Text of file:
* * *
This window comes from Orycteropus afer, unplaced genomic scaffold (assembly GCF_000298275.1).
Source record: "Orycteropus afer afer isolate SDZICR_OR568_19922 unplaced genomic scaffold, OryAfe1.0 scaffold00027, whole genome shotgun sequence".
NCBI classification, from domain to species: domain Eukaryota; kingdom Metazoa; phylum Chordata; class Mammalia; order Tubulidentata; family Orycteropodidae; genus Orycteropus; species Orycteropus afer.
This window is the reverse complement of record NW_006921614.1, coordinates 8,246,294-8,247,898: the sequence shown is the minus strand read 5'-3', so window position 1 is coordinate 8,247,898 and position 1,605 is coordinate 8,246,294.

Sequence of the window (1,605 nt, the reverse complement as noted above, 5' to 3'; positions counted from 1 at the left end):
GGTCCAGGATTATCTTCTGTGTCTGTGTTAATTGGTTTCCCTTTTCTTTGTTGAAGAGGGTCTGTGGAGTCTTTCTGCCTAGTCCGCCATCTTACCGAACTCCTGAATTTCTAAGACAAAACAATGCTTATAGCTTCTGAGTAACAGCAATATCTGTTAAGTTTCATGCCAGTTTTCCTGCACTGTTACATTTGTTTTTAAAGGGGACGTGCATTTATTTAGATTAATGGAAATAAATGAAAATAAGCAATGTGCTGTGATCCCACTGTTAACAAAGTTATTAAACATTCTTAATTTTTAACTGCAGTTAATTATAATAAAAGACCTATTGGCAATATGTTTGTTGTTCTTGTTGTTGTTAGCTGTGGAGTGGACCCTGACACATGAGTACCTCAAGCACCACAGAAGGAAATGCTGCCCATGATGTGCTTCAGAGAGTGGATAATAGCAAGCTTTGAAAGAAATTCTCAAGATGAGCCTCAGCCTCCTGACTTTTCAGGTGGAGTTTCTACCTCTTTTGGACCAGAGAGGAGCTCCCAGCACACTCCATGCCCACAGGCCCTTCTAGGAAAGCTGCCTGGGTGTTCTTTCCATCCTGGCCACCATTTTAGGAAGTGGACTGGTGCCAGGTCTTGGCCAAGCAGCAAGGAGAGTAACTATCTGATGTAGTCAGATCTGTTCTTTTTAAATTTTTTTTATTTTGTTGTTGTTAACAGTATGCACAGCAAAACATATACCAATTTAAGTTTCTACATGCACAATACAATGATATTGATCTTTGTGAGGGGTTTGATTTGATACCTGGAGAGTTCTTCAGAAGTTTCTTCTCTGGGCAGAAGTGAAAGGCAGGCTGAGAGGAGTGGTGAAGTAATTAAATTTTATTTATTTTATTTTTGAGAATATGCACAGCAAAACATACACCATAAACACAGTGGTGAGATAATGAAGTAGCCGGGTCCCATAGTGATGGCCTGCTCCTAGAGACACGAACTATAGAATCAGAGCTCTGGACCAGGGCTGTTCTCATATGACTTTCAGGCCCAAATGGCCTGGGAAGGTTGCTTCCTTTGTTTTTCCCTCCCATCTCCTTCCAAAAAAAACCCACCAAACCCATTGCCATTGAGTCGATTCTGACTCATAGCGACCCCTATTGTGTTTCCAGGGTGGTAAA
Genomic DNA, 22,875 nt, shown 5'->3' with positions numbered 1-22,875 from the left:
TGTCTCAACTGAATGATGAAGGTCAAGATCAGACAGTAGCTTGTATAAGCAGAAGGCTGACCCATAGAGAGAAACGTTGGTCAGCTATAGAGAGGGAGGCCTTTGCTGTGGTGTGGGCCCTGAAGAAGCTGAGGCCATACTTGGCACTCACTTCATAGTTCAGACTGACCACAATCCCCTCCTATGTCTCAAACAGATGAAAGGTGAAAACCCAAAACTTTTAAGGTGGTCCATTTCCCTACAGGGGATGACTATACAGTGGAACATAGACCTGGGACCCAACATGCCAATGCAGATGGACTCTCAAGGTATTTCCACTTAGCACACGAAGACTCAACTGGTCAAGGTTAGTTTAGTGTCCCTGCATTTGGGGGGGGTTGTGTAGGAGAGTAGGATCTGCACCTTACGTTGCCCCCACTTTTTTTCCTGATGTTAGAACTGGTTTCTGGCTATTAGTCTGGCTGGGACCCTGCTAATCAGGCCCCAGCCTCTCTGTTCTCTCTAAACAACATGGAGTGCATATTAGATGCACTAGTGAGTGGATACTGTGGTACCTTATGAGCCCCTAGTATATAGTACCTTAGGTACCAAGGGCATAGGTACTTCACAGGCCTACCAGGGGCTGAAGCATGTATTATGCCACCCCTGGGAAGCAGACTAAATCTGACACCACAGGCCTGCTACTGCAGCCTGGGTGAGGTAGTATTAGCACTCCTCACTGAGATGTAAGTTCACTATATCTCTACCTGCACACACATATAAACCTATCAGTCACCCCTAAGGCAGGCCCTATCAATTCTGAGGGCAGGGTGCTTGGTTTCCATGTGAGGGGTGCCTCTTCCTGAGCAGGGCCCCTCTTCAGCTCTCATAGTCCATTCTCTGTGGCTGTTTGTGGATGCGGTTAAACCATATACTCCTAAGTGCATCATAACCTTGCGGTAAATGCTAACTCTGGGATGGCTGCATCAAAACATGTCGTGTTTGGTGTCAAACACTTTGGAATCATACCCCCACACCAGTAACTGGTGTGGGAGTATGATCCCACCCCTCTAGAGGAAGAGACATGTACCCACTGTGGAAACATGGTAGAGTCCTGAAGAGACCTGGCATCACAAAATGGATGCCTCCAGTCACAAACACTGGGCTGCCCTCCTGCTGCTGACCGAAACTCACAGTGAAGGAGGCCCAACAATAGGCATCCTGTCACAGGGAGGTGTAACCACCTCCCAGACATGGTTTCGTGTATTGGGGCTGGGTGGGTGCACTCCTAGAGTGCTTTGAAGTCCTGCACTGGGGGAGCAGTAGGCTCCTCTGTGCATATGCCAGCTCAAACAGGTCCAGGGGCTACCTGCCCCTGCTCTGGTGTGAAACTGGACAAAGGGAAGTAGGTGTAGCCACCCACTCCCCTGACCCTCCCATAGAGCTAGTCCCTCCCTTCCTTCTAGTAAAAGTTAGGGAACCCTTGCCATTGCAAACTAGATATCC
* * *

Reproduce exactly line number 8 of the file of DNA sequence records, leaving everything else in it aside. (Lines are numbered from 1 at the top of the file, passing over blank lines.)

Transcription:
TGTCTCAACTGAATGATGAAGGTCAAGATCAGACAGTAGCTTGTATAAGCAGAAGGCTGACCCATAGAGAGAAACGTTGGTCAGCTATAGAGAGGGAGGCCTTTGCTGTGGTGTGGGCCCTGAAGAAGCTGAGGCCATACTTGGCACTCACTTCATAGTTCAGACTGACCACAATCCCCTCCTATGTCTCAAACAGATGAAAGGTGAAAACCCAAAACTTTTAAGGTGGTCCATTTCCCTACAGGGGATGACTATACAGTGGAACATAGACCTGGGACCCAACATGCCAATGCAGATGGACTCTCAAGGTATTTCCACTTAGCACACGAAGACTCAACTGGTCAAGGTTAGTTTAGTGTCCCTGCATTTGGGGGGGGTTGTGTAGGAGAGTAGGATCTGCACCTTACGTTGCCCCCACTTTTTTTCCTGATGTTAGAACTGGTTTCTGGCTATTAGTCTGGCTGGGACCCTGCTAATCAGGCCCCAGCCTCTCTGTTCTCTCTAAACAACATGGAGTGCATATTAGATGCACTAGTGAGTGGATACTGTGGTACCTTATGAGCCCCTAGTATATAGTACCTTAGGTACCAAGGGCATAGGTACTTCACAGGCCTACCAGGGGCTGAAGCATGTATTATGCCACCCCTGGGAAGCAGACTAAATCTGACACCACAGGCCTGCTACTGCAGCCTGGGTGAGGTAGTATTAGCACTCCTCACTGAGATGTAAGTTCACTATATCTCTACCTGCACACACATATAAACCTATCAGTCACCCCTAAGGCAGGCCCTATCAATTCTGAGGGCAGGGTGCTTGGTTTCCATGTGAGGGGTGCCTCTTCCTGAGCAGGGCCCCTCTTCAGCTCTCATAGTCCATTCTCTGTGGCTGTTTGTGGATGCGGTTAAACCATATACTCCTAAGTGCATCATAACCTTGCGGTAAATGCTAACTCTGGGATGGCTGCATCAAAACATGTCGTGTTTGGTGTCAAACACTTTGGAATCATACCCCCACACCAGTAACTGGTGTGGGAGTATGATCCCACCCCTCTAGAGGAAGAGACATGTACCCACTGTGGAAACATGGTAGAGTCCTGAAGAGACCTGGCATCACAAAATGGATGCCTCCAGTCACAAACACTGGGCTGCCCTCCTGCTGCTGACCGAAACTCACAGTGAAGGAGGCCCAACAATAGGCATCCTGTCACAGGGAGGTGTAACCACCTCCCAGACATGGTTTCGTGTATTGGGGCTGGGTGGGTGCACTCCTAGAGTGCTTTGAAGTCCTGCACTGGGGGAGCAGTAGGCTCCTCTGTGCATATGCCAGCTCAAACAGGTCCAGGGGCTACCTGCCCCTGCTCTGGTGTGAAACTGGACAAAGGGAAGTAGGTGTAGCCACCCACTCCCCTGACCCTCCCATAGAGCTAGTCCCTCCCTTCCTTCTAGTAAAAGTTAGGGAACCCTTGCCATTGCAAACTAGATATCC